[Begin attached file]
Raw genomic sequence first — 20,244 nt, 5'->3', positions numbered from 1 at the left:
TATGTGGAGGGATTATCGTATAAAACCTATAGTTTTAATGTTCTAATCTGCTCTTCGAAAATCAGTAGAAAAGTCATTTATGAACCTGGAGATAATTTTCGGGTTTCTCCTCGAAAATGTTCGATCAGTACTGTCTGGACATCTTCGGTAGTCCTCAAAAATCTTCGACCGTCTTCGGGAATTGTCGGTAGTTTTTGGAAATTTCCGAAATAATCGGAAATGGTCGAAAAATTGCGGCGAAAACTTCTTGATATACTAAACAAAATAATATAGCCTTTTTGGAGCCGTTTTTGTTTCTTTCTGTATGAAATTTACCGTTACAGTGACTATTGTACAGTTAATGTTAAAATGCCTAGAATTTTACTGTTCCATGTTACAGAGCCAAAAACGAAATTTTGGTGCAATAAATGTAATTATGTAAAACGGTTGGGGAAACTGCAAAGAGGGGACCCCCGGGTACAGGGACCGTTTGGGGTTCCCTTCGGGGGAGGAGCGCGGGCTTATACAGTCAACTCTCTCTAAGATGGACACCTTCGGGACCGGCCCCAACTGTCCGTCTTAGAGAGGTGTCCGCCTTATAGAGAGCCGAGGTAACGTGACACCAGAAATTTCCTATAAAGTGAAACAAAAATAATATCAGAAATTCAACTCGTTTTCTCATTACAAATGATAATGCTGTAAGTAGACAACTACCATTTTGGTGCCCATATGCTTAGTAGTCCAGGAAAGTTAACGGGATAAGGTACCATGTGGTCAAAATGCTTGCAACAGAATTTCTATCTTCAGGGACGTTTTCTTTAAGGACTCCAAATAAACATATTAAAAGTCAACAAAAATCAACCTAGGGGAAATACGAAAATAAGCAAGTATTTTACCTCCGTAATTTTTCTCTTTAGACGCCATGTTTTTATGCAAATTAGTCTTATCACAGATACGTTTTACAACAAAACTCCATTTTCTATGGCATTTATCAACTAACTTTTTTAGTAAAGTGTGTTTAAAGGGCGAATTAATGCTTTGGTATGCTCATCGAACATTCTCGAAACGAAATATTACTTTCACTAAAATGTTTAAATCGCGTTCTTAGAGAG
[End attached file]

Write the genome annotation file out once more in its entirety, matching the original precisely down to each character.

Raw genomic sequence first — 20,244 nt, 5'->3', positions numbered from 1 at the left:
TATGTGGAGGGATTATCGTATAAAACCTATAGTTTTAATGTTCTAATCTGCTCTTCGAAAATCAGTAGAAAAGTCATTTATGAACCTGGAGATAATTTTCGGGTTTCTCCTCGAAAATGTTCGATCAGTACTGTCTGGACATCTTCGGTAGTCCTCAAAAATCTTCGACCGTCTTCGGGAATTGTCGGTAGTTTTTGGAAATTTCCGAAATAATCGGAAATGGTCGAAAAATTGCGGCGAAAACTTCTTGATATACTAAACAAAATAATATAGCCTTTTTGGAGCCGTTTTTGTTTCTTTCTGTATGAAATTTACCGTTACAGTGACTATTGTACAGTTAATGTTAAAATGCCTAGAATTTTACTGTTCCATGTTACAGAGCCAAAAACGAAATTTTGGTGCAATAAATGTAATTATGTAAAACGGTTGGGGAAACTGCAAAGAGGGGACCCCCGGGTACAGGGACCGTTTGGGGTTCCCTTCGGGGGAGGAGCGCGGGCTTATACAGTCAACTCTCTCTAAGATGGACACCTTCGGGACCGGCCCCAACTGTCCGTCTTAGAGAGGTGTCCGCCTTATAGAGAGCCGAGGTAACGTGACACCAGAAATTTCCTATAAAGTGAAACAAAAATAATATCAGAAATTCAACTCGTTTTCTCATTACAAATGATAATGCTGTAAGTAGACAACTACCATTTTGGTGCCCATATGCTTAGTAGTCCAGGAAAGTTAACGGGATAAGGTACCATGTGGTCAAAATGCTTGCAACAGAATTTCTATCTTCAGGGACGTTTTCTTTAAGGACTCCAAATAAACATATTAAAAGTCAACAAAAATCAACCTAGGGGAAATACGAAAATAAGCAAGTATTTTACCTCCGTAATTTTTCTCTTTAGACGCCATGTTTTTATGCAAATTAGTCTTATCACAGATACGTTTTACAACAAAACTCCATTTTCTATGGCATTTATCAACTAACTTTTTTAGTAAAGTGTGTTTAAAGGGCGAATTAATGCTTTGGTATGCTCATCGAACATTCTCGAAACGAAATATTACTTTCACTAAAATGTTTAAATCGCGTTCTTAGAGAG